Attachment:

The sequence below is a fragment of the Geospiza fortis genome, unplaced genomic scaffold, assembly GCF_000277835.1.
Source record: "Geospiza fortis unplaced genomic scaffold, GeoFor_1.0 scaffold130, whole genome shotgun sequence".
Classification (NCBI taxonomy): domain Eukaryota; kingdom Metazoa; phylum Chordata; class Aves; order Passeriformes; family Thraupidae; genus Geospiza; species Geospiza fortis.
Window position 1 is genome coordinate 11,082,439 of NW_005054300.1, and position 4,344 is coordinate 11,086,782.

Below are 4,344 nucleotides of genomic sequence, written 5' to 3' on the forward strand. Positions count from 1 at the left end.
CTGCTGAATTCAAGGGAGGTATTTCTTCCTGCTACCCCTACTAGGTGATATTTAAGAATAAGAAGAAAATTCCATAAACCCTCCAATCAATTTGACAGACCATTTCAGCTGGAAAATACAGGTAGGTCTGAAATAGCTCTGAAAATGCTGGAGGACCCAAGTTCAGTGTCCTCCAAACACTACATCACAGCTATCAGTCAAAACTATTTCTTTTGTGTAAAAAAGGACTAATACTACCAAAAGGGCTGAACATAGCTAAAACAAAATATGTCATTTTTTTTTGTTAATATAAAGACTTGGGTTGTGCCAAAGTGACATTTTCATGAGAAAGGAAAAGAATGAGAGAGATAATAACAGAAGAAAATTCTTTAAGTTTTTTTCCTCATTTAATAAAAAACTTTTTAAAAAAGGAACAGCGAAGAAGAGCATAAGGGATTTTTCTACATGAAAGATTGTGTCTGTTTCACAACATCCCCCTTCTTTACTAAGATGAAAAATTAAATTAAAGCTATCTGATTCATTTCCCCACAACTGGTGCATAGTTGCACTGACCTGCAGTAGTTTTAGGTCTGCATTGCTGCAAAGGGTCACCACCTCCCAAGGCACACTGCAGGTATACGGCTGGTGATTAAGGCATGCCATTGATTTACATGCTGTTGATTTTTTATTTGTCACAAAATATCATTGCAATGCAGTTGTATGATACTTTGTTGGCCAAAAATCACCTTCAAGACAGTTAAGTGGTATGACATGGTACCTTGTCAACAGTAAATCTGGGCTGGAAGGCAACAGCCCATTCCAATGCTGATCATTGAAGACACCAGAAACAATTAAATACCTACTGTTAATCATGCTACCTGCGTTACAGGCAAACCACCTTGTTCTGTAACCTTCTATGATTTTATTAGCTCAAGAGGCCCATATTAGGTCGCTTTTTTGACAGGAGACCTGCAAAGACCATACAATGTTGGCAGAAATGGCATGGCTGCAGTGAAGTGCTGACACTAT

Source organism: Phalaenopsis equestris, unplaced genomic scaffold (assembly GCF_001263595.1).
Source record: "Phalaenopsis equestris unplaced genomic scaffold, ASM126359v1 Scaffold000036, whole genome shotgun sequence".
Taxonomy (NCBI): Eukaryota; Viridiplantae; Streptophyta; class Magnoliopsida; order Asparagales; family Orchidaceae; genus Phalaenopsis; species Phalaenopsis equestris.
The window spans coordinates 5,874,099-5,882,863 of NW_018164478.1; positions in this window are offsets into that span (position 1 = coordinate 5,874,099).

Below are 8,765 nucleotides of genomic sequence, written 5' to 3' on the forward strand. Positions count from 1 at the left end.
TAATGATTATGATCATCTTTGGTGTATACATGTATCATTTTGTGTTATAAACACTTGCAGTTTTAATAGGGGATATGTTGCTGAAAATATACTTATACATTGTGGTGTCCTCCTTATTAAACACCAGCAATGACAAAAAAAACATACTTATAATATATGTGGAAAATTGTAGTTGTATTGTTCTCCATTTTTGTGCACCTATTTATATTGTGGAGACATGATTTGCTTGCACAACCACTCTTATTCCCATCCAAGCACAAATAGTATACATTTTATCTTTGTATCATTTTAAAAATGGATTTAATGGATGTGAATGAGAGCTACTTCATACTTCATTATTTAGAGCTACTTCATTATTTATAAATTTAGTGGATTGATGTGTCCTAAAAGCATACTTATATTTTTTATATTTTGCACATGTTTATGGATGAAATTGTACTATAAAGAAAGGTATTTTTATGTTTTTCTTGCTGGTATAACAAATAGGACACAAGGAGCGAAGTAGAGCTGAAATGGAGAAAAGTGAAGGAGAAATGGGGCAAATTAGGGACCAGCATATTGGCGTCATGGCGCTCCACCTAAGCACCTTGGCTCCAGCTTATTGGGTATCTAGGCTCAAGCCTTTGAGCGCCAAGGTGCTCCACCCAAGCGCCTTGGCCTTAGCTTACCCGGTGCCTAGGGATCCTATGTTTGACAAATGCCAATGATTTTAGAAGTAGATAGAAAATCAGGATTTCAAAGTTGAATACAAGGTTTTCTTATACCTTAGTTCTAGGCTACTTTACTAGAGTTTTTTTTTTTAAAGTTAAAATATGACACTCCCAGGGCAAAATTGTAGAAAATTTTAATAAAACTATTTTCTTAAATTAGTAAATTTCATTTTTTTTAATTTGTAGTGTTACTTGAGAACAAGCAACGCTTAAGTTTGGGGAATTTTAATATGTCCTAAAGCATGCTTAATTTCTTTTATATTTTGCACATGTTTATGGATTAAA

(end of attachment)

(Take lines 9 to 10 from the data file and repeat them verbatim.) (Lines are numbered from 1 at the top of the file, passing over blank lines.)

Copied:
Taxonomy (NCBI): Eukaryota; Viridiplantae; Streptophyta; class Magnoliopsida; order Asparagales; family Orchidaceae; genus Phalaenopsis; species Phalaenopsis equestris.
The window spans coordinates 5,874,099-5,882,863 of NW_018164478.1; positions in this window are offsets into that span (position 1 = coordinate 5,874,099).